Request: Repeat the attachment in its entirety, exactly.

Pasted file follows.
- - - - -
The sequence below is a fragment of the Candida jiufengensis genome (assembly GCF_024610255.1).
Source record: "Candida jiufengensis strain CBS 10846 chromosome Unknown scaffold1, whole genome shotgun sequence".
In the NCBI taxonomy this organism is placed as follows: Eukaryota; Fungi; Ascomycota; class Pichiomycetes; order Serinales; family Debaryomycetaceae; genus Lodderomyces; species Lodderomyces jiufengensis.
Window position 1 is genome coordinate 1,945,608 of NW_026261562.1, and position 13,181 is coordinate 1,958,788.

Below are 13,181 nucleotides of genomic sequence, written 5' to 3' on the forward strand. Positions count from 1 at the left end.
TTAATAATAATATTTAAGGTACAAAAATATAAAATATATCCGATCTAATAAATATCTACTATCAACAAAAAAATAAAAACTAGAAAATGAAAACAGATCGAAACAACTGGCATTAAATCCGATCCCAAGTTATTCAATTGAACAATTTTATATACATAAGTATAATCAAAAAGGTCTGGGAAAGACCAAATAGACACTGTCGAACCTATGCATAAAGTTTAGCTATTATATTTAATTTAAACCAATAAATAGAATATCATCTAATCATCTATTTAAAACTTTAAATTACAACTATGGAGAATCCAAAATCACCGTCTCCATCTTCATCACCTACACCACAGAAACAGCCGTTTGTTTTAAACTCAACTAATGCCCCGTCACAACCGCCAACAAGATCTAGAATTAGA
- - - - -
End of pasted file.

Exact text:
The sequence below is a fragment of the Candida jiufengensis genome (assembly GCF_024610255.1).
Source record: "Candida jiufengensis strain CBS 10846 chromosome Unknown scaffold1, whole genome shotgun sequence".
In the NCBI taxonomy this organism is placed as follows: Eukaryota; Fungi; Ascomycota; class Pichiomycetes; order Serinales; family Debaryomycetaceae; genus Lodderomyces; species Lodderomyces jiufengensis.
Window position 1 is genome coordinate 1,945,608 of NW_026261562.1, and position 13,181 is coordinate 1,958,788.

Below are 13,181 nucleotides of genomic sequence, written 5' to 3' on the forward strand. Positions count from 1 at the left end.
TTAATAATAATATTTAAGGTACAAAAATATAAAATATATCCGATCTAATAAATATCTACTATCAACAAAAAAATAAAAACTAGAAAATGAAAACAGATCGAAACAACTGGCATTAAATCCGATCCCAAGTTATTCAATTGAACAATTTTATATACATAAGTATAATCAAAAAGGTCTGGGAAAGACCAAATAGACACTGTCGAACCTATGCATAAAGTTTAGCTATTATATTTAATTTAAACCAATAAATAGAATATCATCTAATCATCTATTTAAAACTTTAAATTACAACTATGGAGAATCCAAAATCACCGTCTCCATCTTCATCACCTACACCACAGAAACAGCCGTTTGTTTTAAACTCAACTAATGCCCCGTCACAACCGCCAACAAGATCTAGAATTAGA